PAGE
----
milk = Product.new("milk")  
NoMethodError: private method `stock_count’ called for #<Product:0x007fd7a2279f08 @name="milk", @quantity=1>  

So you can only call Private methods from the current context of the object, and you can’t call Private methods with a receiver, even if that receiver is self.

Protected Methods

Finally we have Protected methods. A Protected method is not accessible from outside of the context of the object, but it is accessible from inside the context of another object of the same type.

For example, imagine we have the following sku method on the Product class:

class Product  
attr_accessor :name, :quantity

def initialize(name)  
@name = name  
@quantity = 1

puts "The SKU is #{sku}"  
end

protected  
def sku  
name.crypt("yo")  
end  
end  

In this example we are generating a SKU from the product’s name.

As with the Private method example from earlier, this method is not accessible outside the context of the object:

milk = Product.new("Milk")  
The SKU is yo.B6xygWtQ1w  
=> #<Product:0x007fd7a2184058 @name="Milk", @quantity=1>

milk.sku  
NoMethodError: protected method ‘sku’ called for #<Product:0x007fd7a2184058 @name="Milk", @quantity=1>  

However, if you call the method with self it will work:

class Product  
attr_accessor :name, :quantity

def initialize(name)  
@name = name  
@quantity = 1

puts "The SKU is #{self.sku}"  
end

protected  
def sku  
name.crypt("yo")  
end  
end  

So a Protected class method can be called within the context of an object of the same type.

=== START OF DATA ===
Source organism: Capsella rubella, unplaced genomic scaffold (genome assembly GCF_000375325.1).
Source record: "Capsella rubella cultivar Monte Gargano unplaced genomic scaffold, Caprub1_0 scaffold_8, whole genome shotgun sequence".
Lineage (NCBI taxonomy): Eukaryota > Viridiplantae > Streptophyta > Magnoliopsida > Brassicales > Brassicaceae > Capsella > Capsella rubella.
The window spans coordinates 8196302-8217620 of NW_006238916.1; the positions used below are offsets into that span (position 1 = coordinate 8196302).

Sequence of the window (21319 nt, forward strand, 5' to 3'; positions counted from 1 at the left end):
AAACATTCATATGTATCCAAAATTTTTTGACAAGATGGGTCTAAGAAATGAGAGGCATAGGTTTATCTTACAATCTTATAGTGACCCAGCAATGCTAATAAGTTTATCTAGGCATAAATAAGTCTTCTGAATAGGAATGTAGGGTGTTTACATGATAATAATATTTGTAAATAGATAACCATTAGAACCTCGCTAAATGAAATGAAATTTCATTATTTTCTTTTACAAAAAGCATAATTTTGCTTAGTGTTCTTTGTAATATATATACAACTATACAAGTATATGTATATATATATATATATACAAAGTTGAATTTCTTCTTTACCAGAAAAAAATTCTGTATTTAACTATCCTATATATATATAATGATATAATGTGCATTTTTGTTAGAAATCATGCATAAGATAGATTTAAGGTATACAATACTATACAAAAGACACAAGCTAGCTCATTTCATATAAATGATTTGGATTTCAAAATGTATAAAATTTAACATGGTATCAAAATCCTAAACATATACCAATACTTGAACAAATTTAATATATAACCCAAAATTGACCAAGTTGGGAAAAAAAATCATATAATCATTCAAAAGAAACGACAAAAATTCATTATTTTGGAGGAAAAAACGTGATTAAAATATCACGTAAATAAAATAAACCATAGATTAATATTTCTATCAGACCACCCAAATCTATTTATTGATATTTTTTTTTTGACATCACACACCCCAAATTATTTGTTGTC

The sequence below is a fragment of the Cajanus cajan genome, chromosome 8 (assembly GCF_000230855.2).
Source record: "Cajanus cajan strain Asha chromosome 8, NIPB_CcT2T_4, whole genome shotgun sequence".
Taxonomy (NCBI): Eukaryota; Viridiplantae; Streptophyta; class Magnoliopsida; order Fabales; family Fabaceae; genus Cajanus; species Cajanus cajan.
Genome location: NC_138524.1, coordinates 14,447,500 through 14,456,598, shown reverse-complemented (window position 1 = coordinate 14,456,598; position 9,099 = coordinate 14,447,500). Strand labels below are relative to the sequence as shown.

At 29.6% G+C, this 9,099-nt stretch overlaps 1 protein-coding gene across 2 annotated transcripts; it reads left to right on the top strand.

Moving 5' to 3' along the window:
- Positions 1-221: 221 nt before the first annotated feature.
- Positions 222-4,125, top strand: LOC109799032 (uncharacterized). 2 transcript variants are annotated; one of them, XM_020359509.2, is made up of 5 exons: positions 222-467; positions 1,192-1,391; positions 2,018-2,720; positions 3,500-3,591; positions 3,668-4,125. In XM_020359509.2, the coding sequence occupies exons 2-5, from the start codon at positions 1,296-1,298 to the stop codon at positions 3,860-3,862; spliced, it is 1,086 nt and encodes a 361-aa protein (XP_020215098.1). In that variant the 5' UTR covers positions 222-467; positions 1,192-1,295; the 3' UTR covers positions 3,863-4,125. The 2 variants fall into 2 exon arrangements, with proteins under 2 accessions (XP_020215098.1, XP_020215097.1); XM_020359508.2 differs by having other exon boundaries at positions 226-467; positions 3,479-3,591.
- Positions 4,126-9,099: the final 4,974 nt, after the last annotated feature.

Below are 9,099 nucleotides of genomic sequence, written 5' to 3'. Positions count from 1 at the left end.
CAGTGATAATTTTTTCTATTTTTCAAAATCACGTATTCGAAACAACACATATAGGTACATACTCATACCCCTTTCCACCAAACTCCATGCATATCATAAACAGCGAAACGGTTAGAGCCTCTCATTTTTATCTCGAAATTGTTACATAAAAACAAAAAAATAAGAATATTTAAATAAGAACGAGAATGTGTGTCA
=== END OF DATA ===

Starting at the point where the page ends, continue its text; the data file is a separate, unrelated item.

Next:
This means you can call Protected class methods of other objects inside an object of the same type. For example:

class Product  
attr_accessor :name, :quantity

def initialize(name)  
@name = name  
@quantity = 1  
end

def ==(other)  
self.sku == other.sku  
end

protected  
def sku  
name.crypt("yo")  
end  
end  

In this class we’ve implement the == method to assert equality between two objects. This method accepts another Product object and will call the Protected sku method.

If the two Product objects have the same name, they will be considered equal:

milk1 = Product.new("Milk")  
=> #<Product:0x007fd7a20a8418 @name="Milk", @quantity=1>

milk2 = Product.new("Milk")  
=> #<Product:0x007fd7a2099558 @name="Milk", @quantity=1>

bread = Product.new("Bread")  
=> #<Product:0x007fd7a208a440 @name="Bread", @quantity=1>

milk1 == bread  
=> false

milk1 == milk2  
yo  
=> true  

So the important thing to note here is, you can call Protected methods inside the context of an object of the same type.

Conclusion

The differences between Public, Private and Protected methods can seem confusing at first, particularly the differences between Private and Protected methods.

Writing a clean and easy to use public interface for your objects is a very important part of the design process. The public API will say a lot about the object and how it should be used. It’s important to take care and ensure you make good choices when deciding on method names and what methods should be public.

The choice between Private and Protected will come down to how you intend your object to be used.

As with just about everything else in programming, learning via experience is really the only way to progress. If today’s tutorial seemed like a lot to take in, don’t worry about it. As long as you keep exploring, you will eventually find the way.